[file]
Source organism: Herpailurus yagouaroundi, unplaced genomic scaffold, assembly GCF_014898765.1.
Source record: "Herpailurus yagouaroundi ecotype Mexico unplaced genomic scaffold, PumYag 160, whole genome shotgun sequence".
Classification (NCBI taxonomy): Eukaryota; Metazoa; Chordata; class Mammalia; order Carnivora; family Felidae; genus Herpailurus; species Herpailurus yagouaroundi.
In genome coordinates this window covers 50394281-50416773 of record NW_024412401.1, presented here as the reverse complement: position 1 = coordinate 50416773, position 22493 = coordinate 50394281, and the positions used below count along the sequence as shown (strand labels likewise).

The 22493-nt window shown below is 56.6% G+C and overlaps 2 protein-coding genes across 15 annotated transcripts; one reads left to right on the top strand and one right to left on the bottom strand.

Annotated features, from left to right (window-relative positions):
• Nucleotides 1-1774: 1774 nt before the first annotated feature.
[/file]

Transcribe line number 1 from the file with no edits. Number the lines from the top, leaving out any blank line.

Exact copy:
Source organism: Herpailurus yagouaroundi, unplaced genomic scaffold, assembly GCF_014898765.1.